Exhibitions 2012

Universal Prayer | Pop, Myth and a Wonderful World

March 17th, 2012 – January 7th, 2013

Special Thanks:

Keith Haring Foundation

Nicholas Kirkwood Studio

Supported by

Yamanashi Prefecture

Yamanashi Board of Education

Hokuto City

Hokuto City Board of Education

Medical Principle Co., Ltd.

In the 1980s, while Japan was booming with the bubble economy, New York City had a grim atmosphere. It’s economy was on the upswing compared to the 70s, but the quality of life was still below average and there was a problem with crime, as well as friction between races and discrimination towards the LGBT community. But this was also when a distinct new York City culture was formed. Street cultures were on the rise, with break dancing and graffiti giving birth to stars such as Warhol, Basquiat, and Madonna. Keith Haring arrived in New York in 1978, and it goes without saying that the cultural atmosphere of the city greatly influenced the 20 year-old aspiring artist. As Keith wrote in his diary on October 14th, 1978, “Everything is constantly changing. Every second from birth is spent experiencing; different sensations, different interjections, different directional vectors of force/energy constantly composing and recomposing themselves around you.”
“Universal Prayer 2012 – Pop, Myth and a Wonderful World” will focus on Keith’s artwork that dealt with pop culture as an effect of rapid consumerism under hyper-capitalism (art and commercialism), idolization (life and death), and emancipation and freedom of the self (hope towards the future). The exhibit will feature the “Slope towards Darkness,” an area which features drawings by Keith that evoke a Jomon design, the “Room for Thinking” which features subway drawings, the “Space of Idols” which features the “Icon” series and Keith’s collaboration with Andy Warhol , the “Andy Mouse” series (the first time all four have been collected together in Japan), the “Room of Hope” which features a new acquisition “Medusa” and the “Apocalypse” series as well as large scale sculptural pieces, and the “Gallery of Freedom” which features a rotation of artworks by the staff curators.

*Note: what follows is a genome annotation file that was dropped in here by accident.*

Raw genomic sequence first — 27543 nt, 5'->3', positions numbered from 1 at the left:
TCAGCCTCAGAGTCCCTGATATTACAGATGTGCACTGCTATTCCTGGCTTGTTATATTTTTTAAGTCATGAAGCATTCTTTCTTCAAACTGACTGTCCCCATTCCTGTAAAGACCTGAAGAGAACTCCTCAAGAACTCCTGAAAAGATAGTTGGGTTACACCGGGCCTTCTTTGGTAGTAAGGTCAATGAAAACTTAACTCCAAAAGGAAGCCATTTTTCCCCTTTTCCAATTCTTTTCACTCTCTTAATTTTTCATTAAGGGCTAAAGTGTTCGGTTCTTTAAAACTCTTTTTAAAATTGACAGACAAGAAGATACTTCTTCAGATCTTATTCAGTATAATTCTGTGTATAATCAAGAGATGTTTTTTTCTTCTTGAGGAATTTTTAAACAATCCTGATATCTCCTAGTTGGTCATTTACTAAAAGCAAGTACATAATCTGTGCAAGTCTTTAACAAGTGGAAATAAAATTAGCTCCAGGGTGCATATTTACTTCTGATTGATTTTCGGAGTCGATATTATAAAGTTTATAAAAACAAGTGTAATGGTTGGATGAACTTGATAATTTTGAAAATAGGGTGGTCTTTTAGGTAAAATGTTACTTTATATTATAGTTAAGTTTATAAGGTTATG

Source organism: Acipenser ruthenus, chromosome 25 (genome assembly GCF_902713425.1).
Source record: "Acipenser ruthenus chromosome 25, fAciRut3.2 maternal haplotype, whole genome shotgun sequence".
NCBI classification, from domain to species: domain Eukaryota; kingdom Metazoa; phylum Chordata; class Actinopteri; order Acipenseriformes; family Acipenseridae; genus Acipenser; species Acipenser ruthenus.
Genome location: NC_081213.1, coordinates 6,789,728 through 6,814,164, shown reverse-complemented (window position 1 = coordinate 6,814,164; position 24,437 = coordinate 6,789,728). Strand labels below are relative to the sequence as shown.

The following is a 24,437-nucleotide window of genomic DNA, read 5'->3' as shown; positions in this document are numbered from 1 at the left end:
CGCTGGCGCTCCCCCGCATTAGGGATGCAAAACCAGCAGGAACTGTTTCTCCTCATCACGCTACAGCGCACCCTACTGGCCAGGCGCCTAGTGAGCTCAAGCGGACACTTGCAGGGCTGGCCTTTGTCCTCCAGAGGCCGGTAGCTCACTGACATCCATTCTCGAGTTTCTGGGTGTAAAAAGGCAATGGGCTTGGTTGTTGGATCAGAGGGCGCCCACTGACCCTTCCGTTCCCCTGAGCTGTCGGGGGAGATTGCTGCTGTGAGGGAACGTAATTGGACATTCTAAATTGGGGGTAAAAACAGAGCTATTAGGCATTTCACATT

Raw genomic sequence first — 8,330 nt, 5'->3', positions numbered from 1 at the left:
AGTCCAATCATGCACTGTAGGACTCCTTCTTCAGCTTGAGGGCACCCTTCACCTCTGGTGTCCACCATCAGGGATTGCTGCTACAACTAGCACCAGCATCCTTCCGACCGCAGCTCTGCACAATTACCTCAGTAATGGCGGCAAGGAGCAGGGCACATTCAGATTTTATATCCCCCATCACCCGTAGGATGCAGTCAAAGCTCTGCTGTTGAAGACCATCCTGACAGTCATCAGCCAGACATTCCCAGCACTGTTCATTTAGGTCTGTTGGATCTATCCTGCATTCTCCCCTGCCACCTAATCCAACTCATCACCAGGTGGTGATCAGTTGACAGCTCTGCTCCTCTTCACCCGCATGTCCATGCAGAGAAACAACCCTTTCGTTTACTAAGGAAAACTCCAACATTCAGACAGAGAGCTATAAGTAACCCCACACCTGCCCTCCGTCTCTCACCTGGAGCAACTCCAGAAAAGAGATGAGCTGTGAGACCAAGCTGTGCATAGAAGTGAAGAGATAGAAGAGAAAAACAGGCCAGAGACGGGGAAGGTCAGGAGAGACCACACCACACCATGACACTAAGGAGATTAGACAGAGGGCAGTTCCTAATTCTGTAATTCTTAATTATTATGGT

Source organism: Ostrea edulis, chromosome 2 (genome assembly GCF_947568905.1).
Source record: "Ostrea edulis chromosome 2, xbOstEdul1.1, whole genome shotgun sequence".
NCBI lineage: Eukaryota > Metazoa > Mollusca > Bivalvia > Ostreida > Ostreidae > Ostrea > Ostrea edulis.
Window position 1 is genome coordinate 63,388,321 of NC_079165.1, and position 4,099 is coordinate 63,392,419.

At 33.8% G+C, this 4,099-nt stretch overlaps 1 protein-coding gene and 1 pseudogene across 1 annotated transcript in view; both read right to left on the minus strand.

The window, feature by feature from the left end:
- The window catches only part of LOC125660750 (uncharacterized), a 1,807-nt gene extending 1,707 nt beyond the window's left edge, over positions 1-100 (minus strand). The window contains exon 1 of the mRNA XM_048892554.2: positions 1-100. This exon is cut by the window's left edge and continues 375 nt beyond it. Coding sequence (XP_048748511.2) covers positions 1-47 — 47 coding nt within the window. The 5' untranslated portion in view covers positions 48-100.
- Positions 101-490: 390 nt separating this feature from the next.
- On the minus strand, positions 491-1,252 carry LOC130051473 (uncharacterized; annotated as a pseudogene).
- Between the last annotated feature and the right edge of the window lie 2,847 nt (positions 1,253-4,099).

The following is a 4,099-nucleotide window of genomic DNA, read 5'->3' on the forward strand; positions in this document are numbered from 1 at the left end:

Past Exhibitions